hist-brewing: Re: Elderberry Mead

JazzboBob at aol.com JazzboBob at aol.com
Mon Sep 17 20:41:28 PDT 2001


Re: hist-brewing: elderberry melomel

I simply pick ripe clumps of elderberries by cutting the stems and putting 
them into grocery store plastic bags with the handles.  The bag can easily 
dangle on your arm as you trim the bushes and drop the berry heads into the 
bag.  I haven't had problems with bugs & critters mixing in with the fruit.  
I just shake the fruit clumps first before I put them in the bag.  Once at 
home, I sit in a comfortable seat leaning over a large pail.  I then use the 
traditional way of plucking the elderberry fruit off the stems by using a 
fork.  By running a fork down the stem, the ripe fruit will pop of the stems 
into the bucket.  I've found that a plastic fork has enough flex to the job 
best without damaging the fruit.  Once my bucket is full, I pack the fruit 
into freezer bags and store them till brew day.  I add the frozen berries 
while pasteurizing my honey at 150 degrees F. and let them go into the 
primary fermentor for a week or two.  I poke a new sanitized Stainless Steel 
scrubby dish ball around my racking cane to act as a strainer/sieve when 
racking to a secondary.  
I like using a lighter honey such as Clover, Alfalfa, or Orange Bloom for my 
Elderberry Meads.  This way the fruit isn't in competition with a heavy honey 
flavor or unknown wildflower characteristic.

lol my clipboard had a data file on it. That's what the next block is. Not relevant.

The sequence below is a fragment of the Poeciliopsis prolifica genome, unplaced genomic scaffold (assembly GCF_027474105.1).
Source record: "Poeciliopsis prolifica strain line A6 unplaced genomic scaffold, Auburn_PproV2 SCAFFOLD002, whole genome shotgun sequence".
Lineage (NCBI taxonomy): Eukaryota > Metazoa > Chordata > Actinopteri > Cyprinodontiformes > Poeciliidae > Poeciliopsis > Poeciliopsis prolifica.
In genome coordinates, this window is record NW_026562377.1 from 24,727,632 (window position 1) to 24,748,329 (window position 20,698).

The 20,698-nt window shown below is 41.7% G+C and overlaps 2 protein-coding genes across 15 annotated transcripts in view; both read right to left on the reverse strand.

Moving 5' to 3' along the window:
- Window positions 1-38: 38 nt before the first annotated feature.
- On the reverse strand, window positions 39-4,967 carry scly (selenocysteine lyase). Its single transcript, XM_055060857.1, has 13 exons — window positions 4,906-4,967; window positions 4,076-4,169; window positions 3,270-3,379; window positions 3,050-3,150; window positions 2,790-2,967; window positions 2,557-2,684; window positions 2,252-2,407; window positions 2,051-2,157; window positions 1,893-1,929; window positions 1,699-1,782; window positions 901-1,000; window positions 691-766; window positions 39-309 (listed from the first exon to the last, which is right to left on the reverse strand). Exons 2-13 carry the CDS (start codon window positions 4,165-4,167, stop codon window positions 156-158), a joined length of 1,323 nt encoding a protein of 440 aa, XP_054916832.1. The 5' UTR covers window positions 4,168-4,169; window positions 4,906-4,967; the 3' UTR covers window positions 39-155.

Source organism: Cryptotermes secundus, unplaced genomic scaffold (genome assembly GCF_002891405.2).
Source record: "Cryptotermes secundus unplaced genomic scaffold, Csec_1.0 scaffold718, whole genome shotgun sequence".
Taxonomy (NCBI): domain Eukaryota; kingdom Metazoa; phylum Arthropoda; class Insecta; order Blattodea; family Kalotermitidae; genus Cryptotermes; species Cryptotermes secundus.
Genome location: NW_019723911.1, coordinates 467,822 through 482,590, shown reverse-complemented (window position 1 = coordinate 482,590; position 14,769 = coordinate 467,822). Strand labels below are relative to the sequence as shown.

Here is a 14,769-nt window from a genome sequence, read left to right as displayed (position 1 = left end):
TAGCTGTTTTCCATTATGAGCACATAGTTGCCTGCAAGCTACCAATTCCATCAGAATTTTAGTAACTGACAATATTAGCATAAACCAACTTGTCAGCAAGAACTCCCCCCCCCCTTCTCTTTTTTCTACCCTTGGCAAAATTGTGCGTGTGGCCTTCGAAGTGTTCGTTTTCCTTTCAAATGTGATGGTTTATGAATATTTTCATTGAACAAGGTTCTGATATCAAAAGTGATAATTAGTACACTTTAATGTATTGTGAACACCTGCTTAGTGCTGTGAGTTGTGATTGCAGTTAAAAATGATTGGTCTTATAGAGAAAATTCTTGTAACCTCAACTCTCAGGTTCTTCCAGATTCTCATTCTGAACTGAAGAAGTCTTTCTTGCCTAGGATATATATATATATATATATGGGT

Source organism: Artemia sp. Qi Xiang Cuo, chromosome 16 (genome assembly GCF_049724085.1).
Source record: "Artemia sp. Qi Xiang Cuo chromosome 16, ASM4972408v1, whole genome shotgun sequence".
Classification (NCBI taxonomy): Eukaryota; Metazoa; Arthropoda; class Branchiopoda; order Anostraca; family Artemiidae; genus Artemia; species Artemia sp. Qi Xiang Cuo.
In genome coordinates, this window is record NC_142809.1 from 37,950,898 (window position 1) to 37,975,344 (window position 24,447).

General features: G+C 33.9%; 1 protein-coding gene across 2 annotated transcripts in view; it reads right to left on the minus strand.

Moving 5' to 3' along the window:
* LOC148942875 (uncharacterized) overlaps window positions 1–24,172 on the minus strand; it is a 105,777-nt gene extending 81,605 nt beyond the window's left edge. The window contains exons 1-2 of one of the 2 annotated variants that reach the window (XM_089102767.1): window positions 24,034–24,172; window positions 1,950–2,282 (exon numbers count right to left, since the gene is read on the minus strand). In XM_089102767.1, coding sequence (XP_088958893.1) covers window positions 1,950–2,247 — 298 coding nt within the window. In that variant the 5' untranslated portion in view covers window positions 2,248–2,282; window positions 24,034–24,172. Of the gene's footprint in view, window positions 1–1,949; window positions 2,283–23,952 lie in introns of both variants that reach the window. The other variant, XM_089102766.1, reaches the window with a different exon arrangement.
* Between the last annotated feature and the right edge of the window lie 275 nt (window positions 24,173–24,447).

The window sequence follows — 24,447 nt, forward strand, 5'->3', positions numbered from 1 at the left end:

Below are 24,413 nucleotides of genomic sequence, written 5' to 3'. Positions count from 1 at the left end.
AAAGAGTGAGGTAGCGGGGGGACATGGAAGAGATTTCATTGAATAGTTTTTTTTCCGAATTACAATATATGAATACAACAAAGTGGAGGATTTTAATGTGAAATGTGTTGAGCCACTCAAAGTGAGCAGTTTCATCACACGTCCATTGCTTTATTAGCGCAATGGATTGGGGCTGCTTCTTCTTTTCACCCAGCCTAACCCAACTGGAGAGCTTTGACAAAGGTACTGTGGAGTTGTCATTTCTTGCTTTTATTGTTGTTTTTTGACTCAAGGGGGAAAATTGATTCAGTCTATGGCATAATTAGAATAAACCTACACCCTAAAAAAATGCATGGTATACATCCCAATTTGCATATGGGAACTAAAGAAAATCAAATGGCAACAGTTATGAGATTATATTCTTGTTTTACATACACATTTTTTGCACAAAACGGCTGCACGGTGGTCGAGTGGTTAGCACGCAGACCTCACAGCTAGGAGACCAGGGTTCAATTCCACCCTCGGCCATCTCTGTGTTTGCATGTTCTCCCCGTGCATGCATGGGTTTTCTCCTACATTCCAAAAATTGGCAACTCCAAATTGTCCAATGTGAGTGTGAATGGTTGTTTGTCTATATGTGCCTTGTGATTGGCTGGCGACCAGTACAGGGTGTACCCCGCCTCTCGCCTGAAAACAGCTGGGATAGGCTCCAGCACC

I've made a few different style elderberry meads.  The yeast will 
dramatically effect the
fermentation and result in different final gravities.  The tricky part about 
Elderberries is balancing their high tannic quality, refreshing tartness, and 
maintaining a proper residual sweetness in the mead.  The residual sweetness 
will balance and mask the tannins.
I used Champagne yeast in the first Elderberry Mead I made with an OG of 
1.090 and a FG of 1.000.  It was very dry, tart, and astringent.  I never 
particularly enjoyed this batch even after years of aging, although it was 
acceptable if you like dry meads.
The next time, I used an ale yeast and got a FG of 1.025.  This was more to 
my liking. It must have please quite a few others too since it went on to win 
the Gold ribbon in the AHA 2000 National contest.  The complete recipe is in 
Vol.23, Number 5 of Zymurgy.  I have since brewed a strong elderberry mead 
using Champagne yeast with an OG of 1.140 and a FG of 1.026.  It's a very 
powerful elixir that is high in alcohol, berry taste and honey flavors.  I 
made this with batch with wildflower honey and don't like that taste as much 
as my previous batch made with orange blossom honey.
I generally use 1.5 to 2 pounds of berries per gallon of mead.
Honey quantity varies with OG target.
There is an interesting book called Winemaking with Elderberries by T. Edwin 
Belt that has over 100 recipes.  The ISBN is 0 900841 62 1.  You can get some 
interesting ideas here and substitute honey for the sugar called for in the 
recipes.
by Bob Grossman

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